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Written in the Wounds

For all the condemnation Thomas the Doubter has received in 2000 years of homilies, I think there’s something to admire in him. Thomas is not unique. We all waver at some point, overcome by hesitation, distracted by the clamor of the world which seeks at every turn to shout above the whisper of the divine.

Thomas knows what he saw on Good Friday: his friend nailed to a cross, a sword driven through his body. He saw the blood and the water. He saw these things with his own eyes, eyes given to him by God, eyes which have never failed him before. And God doesn’t ask us to suspend reality to believe in Him. He only asks us to be discerning about how that reality is interpreted in our hearts. Thomas knows the man before him is either a fraud, preying on the hopes and anxieties of the traumatized disciples, or he is the Christ, the Savior of the world, accomplisher of impossible things. But where to look, to tell the difference?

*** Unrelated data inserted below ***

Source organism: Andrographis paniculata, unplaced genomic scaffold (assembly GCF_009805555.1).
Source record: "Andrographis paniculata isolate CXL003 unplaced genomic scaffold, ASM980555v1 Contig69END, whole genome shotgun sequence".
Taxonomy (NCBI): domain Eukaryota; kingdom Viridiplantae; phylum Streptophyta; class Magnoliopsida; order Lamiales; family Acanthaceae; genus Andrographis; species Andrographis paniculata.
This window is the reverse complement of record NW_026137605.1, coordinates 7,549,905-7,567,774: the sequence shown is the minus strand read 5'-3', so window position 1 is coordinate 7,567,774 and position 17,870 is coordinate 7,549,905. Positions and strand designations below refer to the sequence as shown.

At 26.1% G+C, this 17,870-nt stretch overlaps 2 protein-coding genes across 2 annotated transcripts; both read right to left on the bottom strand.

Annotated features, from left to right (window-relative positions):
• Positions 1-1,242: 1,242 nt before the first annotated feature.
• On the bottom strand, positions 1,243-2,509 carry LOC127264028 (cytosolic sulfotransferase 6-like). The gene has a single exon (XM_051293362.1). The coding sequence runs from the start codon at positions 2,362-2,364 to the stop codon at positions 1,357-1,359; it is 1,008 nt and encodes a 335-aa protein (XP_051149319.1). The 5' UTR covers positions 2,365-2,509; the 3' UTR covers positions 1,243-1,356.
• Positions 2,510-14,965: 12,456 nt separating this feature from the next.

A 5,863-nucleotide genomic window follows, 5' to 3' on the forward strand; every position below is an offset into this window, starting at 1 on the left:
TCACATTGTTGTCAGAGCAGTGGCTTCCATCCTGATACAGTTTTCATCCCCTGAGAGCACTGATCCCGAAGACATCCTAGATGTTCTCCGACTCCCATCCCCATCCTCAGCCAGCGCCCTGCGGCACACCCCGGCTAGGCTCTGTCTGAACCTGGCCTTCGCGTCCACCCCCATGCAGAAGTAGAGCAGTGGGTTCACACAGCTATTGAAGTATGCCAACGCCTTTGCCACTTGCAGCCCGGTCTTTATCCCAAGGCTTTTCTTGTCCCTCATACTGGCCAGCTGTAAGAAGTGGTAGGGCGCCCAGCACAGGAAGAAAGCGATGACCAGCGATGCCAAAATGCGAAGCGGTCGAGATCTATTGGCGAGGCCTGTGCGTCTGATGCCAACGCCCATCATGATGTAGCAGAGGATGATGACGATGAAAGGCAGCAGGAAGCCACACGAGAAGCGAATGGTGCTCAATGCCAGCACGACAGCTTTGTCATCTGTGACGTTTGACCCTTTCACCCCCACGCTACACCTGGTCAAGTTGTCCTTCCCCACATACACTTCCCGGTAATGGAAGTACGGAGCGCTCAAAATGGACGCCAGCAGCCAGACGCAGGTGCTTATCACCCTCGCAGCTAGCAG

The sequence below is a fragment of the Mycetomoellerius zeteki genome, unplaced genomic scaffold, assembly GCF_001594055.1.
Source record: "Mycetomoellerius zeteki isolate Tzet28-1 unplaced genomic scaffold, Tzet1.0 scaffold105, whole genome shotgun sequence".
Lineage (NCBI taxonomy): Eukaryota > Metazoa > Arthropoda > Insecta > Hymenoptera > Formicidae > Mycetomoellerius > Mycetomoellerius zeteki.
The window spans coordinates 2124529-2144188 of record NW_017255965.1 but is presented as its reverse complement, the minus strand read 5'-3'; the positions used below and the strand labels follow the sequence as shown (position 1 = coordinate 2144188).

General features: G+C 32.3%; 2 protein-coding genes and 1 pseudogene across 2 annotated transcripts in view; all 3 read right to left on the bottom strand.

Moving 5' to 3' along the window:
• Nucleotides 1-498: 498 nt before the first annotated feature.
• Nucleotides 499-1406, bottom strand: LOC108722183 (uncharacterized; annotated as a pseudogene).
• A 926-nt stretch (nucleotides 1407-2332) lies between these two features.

Satan once appeared to the great mystic saint, Teresa of Avila, disguised as Jesus. She knew instantly that he was a fraud. Enraged, he demanded to know where his deception had failed. “You have no wounds,” she told him simply. Could we have accepted a savior who did not bleed? I don’t think we could, because sooner or later, we would all stand before him and say, “Here is where the world hurt me. Here, and here, and here. What about you?” Christ can point to his hands, his feet, his side. “Here, and here, and here,” he can say. “And I overcame them all.” It’s the wounds, you see. The truth is in the wounds. - Colleen Jurkiewicz ©LPi


Thomas answered and said to him, “My Lord and my God!” — John 20:28



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